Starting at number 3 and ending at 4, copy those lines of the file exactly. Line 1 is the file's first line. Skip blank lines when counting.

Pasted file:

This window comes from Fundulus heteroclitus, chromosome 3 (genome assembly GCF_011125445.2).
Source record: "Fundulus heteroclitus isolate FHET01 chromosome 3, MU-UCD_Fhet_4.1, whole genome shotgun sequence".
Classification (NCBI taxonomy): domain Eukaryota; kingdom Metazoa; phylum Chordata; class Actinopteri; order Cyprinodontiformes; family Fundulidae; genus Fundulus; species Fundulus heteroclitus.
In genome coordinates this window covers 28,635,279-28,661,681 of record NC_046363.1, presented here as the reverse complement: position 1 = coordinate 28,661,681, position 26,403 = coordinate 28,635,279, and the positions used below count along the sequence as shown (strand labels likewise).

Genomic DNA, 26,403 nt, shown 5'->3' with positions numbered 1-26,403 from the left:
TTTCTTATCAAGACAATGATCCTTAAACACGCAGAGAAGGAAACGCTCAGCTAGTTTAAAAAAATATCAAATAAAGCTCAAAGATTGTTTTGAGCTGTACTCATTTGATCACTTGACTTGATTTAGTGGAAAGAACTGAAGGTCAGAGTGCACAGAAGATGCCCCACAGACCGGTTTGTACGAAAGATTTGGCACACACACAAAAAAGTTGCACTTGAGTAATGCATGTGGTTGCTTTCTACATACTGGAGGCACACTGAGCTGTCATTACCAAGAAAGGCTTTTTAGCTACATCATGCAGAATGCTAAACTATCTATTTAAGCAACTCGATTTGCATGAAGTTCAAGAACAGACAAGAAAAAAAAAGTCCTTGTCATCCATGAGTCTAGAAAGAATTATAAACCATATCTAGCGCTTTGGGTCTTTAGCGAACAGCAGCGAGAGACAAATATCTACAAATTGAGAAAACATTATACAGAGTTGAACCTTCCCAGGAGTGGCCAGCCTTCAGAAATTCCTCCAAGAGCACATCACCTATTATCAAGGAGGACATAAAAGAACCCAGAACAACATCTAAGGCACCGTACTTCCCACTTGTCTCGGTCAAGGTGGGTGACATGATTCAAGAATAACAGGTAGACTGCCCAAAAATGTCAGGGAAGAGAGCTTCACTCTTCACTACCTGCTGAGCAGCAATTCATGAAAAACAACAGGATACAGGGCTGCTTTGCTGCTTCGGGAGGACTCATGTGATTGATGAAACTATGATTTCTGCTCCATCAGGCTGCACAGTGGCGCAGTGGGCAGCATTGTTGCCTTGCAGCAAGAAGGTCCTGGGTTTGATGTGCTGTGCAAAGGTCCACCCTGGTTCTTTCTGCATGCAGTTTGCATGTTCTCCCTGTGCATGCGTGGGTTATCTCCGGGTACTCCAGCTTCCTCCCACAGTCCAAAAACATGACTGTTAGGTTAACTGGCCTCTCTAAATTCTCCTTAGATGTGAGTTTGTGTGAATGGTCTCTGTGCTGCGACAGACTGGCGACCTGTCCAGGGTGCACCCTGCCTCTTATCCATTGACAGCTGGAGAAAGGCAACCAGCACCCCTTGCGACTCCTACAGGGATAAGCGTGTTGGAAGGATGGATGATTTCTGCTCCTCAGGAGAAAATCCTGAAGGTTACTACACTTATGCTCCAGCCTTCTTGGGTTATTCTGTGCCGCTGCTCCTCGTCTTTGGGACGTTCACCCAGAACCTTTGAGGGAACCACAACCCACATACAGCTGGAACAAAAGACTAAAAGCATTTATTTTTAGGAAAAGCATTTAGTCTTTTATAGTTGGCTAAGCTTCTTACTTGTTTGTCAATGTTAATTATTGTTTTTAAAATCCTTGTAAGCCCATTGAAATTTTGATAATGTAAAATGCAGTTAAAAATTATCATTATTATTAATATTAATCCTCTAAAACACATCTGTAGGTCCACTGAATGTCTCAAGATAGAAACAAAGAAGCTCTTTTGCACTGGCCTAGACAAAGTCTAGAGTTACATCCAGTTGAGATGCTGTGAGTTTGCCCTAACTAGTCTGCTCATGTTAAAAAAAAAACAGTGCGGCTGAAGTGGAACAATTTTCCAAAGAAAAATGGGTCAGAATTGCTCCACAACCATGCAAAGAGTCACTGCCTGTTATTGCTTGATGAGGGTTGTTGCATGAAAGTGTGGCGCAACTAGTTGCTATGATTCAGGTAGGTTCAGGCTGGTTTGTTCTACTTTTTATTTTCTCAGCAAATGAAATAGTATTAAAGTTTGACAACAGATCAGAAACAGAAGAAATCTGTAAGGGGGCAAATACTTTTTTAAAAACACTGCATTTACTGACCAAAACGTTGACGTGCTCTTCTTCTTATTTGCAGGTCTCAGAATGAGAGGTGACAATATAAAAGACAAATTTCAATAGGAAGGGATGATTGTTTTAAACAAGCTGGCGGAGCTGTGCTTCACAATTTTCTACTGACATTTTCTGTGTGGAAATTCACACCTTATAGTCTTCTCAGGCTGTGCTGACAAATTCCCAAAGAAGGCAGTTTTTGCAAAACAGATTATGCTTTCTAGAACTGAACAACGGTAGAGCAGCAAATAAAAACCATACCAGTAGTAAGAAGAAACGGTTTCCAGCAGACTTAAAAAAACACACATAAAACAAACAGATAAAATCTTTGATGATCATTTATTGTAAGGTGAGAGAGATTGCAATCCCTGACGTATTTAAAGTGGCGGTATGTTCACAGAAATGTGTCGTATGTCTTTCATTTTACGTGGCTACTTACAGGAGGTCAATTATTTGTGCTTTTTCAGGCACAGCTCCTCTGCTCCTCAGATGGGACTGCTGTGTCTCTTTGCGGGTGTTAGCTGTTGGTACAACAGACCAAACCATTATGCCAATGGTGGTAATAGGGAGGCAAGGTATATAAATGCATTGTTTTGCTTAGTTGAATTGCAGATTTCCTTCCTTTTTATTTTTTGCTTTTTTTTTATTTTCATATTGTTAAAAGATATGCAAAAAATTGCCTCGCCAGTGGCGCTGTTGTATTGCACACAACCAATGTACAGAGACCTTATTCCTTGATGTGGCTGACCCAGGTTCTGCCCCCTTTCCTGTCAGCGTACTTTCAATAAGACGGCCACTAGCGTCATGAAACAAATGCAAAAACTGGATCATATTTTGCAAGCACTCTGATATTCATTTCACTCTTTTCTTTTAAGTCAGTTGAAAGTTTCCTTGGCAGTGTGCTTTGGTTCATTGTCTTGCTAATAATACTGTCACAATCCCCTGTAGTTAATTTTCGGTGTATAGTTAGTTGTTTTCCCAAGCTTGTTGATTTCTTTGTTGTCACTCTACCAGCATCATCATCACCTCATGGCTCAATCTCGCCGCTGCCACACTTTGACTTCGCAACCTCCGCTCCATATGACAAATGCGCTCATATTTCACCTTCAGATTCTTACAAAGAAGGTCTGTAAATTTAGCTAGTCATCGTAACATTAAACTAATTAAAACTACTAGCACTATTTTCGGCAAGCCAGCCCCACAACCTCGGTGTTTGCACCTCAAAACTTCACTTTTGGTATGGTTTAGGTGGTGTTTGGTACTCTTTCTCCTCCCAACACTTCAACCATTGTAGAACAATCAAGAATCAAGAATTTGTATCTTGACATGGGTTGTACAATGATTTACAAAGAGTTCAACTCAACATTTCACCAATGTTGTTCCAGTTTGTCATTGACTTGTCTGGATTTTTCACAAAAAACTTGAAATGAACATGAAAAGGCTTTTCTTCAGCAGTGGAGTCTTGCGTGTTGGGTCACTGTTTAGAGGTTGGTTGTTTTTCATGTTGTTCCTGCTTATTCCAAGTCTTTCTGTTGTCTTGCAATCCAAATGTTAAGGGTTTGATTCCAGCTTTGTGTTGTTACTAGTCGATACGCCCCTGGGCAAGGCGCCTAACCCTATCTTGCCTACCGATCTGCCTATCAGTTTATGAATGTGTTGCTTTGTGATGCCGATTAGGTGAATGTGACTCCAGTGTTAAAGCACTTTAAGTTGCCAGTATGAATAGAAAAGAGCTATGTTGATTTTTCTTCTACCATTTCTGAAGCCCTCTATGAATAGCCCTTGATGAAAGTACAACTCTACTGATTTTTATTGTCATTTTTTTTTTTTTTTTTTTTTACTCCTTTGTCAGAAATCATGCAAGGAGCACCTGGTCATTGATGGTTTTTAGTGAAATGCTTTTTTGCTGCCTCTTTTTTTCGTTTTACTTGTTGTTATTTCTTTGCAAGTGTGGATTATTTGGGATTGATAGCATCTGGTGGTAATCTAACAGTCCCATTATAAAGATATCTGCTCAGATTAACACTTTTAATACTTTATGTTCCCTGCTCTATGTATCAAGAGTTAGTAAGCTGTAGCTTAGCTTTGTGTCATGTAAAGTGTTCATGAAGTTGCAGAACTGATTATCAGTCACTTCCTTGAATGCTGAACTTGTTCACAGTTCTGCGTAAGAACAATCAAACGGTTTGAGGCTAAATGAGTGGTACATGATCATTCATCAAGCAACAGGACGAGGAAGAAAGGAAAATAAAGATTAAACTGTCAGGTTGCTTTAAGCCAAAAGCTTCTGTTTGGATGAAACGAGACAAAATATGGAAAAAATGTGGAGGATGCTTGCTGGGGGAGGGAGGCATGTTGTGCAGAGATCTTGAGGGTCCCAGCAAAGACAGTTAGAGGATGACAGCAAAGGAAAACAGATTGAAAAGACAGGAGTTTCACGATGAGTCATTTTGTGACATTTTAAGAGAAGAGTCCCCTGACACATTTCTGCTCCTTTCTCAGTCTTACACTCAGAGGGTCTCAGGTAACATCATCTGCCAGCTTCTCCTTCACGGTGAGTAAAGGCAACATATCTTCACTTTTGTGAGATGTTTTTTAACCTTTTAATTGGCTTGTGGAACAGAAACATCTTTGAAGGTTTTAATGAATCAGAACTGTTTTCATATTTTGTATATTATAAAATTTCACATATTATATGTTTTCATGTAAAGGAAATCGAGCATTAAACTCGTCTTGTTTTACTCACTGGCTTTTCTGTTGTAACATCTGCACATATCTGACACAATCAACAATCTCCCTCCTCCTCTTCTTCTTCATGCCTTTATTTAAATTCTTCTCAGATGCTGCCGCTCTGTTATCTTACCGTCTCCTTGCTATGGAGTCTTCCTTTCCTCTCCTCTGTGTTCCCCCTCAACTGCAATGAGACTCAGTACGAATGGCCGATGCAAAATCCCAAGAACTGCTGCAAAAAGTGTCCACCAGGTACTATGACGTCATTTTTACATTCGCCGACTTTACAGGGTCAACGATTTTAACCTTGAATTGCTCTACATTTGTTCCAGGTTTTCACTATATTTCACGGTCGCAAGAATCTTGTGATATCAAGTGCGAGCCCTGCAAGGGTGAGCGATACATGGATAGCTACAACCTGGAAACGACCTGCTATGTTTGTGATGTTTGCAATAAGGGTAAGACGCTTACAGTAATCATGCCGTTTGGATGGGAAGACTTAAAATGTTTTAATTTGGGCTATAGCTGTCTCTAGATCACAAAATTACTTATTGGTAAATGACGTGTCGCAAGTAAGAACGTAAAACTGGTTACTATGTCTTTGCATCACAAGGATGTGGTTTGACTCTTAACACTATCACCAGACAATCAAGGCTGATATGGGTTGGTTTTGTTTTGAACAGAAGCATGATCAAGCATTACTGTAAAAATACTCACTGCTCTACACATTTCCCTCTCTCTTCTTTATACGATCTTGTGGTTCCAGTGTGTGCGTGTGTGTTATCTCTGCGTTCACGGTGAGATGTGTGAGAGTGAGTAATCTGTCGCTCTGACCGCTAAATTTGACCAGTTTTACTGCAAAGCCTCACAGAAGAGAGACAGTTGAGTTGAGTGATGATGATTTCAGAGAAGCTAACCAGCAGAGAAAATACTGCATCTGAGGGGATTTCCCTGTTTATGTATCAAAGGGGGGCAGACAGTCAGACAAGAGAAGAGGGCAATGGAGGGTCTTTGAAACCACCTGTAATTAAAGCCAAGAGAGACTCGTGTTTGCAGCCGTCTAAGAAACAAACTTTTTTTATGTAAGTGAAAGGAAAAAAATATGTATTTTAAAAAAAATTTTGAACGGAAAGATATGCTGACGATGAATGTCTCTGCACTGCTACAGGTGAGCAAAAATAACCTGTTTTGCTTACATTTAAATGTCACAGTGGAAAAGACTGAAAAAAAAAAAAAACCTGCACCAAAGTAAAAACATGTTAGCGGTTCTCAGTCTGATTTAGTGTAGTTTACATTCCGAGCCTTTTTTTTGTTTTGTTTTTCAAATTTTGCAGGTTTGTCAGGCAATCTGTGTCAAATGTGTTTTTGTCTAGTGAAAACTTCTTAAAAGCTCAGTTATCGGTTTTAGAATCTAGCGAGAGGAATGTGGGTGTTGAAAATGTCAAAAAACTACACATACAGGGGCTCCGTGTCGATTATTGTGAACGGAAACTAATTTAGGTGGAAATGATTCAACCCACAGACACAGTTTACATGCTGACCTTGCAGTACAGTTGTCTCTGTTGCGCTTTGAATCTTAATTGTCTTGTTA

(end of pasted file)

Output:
Classification (NCBI taxonomy): domain Eukaryota; kingdom Metazoa; phylum Chordata; class Actinopteri; order Cyprinodontiformes; family Fundulidae; genus Fundulus; species Fundulus heteroclitus.
In genome coordinates this window covers 28,635,279-28,661,681 of record NC_046363.1, presented here as the reverse complement: position 1 = coordinate 28,661,681, position 26,403 = coordinate 28,635,279, and the positions used below count along the sequence as shown (strand labels likewise).